Music stars bring songs of hope to Biden inauguration, but COVID and Trump cast long shadows
Given the credible fears of a domestic terrorist attack that preceded Joe Biden’s bow as president on Wednesday, you had to be at least a little bit surprised by inauguration organizers’ decision to end the festivities with a fireworks display that left much of the nation’s capital shrouded in smoke.
But then to worry too much about scaring unwitting Washingtonians would have been to miss the opportunity to loudly proclaim that — after four long years in which virtually every one of Hollywood’s power players turned a cold shoulder to Donald Trump — the American presidency is back in the business of show.
From Lady Gaga and Jennifer Lopez in the morning to Bruce Springsteen and Katy Perry (who sang her feel-good hit “Firework”) at the end of the night, Wednesday’s various inaugural events were positively lousy with superstars — “the most A-list of A-list” talent, as Rachel Maddow crowed on MSNBC.
Think back four years to Trump’s inauguration, with its sad little performances by 3 Doors Down and the Piano Guys, and all of Biden’s boldface names can start to seem like overkill. Also present Wednesday were Justin Timberlake and John Legend and Garth Brooks and Ozuna and the Foo Fighters and Demi Lovato.
Our new president could’ve booked one of these acts — he could’ve booked Journey with that singer the band found on YouTube — and still made clear that big-time razzle-dazzle (as opposed to tacky reality-TV flash) had returned to Washington D.C.
Wearing a red ballgown and a giant dove brooch, Lady Gaga performed an emotional and theatrical version of ‘The Star-Spangled Banner.’
But who could begrudge the well-connected guy the chance to party in style?
Except, hold on: Is a party what Wednesday evening’s televised “Celebrating America” concert really felt like? Again and again, the stars involved went weighty and somber, whether it was Springsteen croaking through a wizened “Land of Hope and Dreams” on the steps of the Lincoln Memorial or the Foo Fighters stretching out the beginning of the hard-rocking “Times Like These” with two minutes of wincing Dave Grohl balladry.
Yo-Yo Ma did “Amazing Grace” as though he were at somebody’s funeral; John Legend did “Feeling Good” with class but no vim. Justin Timberlake and the Black Pumas both reached back to the crinkly sound of vintage Memphis R&B — the former in a performance taped at that city’s Stax Museum of American Soul Music — in a way that made the form feel like the subject of somebody’s admiring term paper.
Sure, Biden is taking over America’s leadership at a heavy moment. And the remote nature of some of these performances, thanks to COVID-19, didn’t do any favors for anybody looking to summon the longed-for energy of a great live gig. (Lovato sounded terrific as always singing Bill Withers’ “Lovely Day,” but that egregiously green-screened set? Very “Good Day L.A.”)
I’d be lying, though, if I said all the squishy liberal platitudes — as comforting as they may have been just two weeks after a hateful insurrection — didn’t make me miss the live-wire intensity of a Toby Keith, to name perhaps the only Trump performer of note.
Also: Where were the rappers? In a day of programming that sought to reflect Biden’s vision of cultural diversity, the lack of hip-hop felt like an unforced error by a president who surely knows people (who know people) who know Megan Thee Stallion or Lil Baby.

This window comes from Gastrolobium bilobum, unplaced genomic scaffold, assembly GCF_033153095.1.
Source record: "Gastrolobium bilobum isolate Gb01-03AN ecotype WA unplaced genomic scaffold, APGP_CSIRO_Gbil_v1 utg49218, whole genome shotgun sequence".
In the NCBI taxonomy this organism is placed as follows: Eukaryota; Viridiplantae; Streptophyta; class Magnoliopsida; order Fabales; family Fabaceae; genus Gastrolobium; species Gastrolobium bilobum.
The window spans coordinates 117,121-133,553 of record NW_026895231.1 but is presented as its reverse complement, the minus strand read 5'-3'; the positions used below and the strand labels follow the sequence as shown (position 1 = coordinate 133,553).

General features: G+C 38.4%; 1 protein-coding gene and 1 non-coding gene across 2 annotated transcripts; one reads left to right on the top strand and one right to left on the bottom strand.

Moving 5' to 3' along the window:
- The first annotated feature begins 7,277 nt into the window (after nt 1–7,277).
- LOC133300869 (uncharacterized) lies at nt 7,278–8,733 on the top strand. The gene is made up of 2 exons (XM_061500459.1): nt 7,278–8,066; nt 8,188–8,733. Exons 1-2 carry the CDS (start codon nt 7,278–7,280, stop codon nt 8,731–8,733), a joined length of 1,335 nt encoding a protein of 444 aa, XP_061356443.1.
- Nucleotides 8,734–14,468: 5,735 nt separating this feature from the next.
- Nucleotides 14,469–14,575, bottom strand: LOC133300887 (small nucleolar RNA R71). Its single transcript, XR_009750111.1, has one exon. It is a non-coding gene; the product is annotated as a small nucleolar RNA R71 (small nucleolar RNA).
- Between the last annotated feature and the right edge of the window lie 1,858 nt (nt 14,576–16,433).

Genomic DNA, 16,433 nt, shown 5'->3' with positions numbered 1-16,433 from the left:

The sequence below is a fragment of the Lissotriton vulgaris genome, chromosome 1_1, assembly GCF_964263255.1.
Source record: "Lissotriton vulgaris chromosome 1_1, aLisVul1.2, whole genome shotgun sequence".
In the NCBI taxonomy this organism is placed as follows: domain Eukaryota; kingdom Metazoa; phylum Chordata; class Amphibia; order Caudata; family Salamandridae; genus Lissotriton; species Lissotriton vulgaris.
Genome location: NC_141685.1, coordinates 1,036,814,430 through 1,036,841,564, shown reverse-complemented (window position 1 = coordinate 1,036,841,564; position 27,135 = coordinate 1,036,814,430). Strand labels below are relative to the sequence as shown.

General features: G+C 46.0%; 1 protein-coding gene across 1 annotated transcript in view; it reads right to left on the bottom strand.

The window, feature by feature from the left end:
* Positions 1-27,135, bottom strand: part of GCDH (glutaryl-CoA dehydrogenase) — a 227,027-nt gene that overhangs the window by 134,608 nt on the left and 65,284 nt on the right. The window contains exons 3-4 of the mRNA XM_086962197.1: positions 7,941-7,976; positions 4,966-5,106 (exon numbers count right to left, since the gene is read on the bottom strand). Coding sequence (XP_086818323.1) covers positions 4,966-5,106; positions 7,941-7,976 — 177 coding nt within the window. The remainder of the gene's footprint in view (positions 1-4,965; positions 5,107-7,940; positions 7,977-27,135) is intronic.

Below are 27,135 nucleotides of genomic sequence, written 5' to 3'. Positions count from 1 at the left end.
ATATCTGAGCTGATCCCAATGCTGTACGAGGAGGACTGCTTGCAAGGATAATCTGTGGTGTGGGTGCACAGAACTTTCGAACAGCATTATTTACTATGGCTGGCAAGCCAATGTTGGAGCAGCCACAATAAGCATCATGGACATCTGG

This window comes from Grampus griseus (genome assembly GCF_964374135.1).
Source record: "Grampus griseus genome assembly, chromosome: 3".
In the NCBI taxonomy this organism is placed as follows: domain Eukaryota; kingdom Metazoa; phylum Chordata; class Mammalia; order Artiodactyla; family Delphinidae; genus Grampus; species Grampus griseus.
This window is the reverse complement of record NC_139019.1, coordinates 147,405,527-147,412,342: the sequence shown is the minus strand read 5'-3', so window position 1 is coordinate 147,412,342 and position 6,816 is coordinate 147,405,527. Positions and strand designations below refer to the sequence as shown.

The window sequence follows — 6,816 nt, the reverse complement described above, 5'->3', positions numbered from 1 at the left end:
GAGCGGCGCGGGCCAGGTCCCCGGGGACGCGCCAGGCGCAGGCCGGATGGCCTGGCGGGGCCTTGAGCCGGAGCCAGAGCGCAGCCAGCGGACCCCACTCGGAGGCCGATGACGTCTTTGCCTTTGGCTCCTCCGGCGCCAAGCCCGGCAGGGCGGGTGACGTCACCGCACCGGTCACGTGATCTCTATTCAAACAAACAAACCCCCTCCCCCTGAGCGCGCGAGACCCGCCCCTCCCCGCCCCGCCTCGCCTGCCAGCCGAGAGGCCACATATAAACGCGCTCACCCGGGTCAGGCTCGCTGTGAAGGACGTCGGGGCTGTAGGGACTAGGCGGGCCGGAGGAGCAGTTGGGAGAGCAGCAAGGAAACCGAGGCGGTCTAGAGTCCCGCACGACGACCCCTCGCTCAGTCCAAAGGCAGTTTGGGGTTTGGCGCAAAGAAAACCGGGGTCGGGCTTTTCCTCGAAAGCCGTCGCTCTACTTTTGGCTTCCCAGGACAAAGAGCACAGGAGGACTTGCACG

So maybe “WAP” wouldn’t have been appropriate for the occasion. But, man, it would’ve been nice to hear Megan’s “Savage” instead of Jon Bon Jovi’s weirdly Muppet-esque take on “Here Comes the Sun.”
Fortunately, the day began on a more satisfying musical note with Gaga and Lopez, who brought serious vocal chops and even serious-er showbiz pizazz to Biden’s swearing-in, where they did the national anthem and a mash-up of “This Land Is Your Land” and “America the Beautiful,” respectively.
Lopez even added a line from her own song “Let’s Get Loud” — a glorious bit of celebrity hustle that probably would’ve earned a nod from Trump if he’d been there.
Lopez performed an abridged “This Land Is Your Land” and “America the Beautiful” and added a Spanish-language section from the Pledge of Allegiance.
The virtual Parade Across America had its moments too, including a festive “Sing a Song” by Earth, Wind & Fire and a charming appearance by Nathan “Doggface” Apodaca, the TikTok star who revived his skateboarding meme set to Fleetwood Mac’s “Dreams.” (Who’d have guessed back when Bill Clinton moved into the White House that Fleetwood Mac would still be an inaugural presence three decades later?)
A much-hyped reunion by the New Radicals, whose late-’90s hit “You Get What You Give” was a favorite of Biden’s late son, Beau, impressed by virtue of how little frontman Gregg Alexander’s voice had faded over the years — even if his choice to end the song before his famous disses of Courtney Love and Marilyn Manson seemed like a cop-out.
In truth, though, none of the parade’s stars were as moving to watch as the everyday Americans — the cloggers and the mariachis and the BMX bikers and the Chinese folk dancers — shown flexing their individual skills to help welcome Biden and Vice President Kamala Harris to their new positions.
Here were folks with names nobody knows demonstrating a polyglot American ideal that’s felt all too endangered these last few years.
And no pyrotechnics were required.
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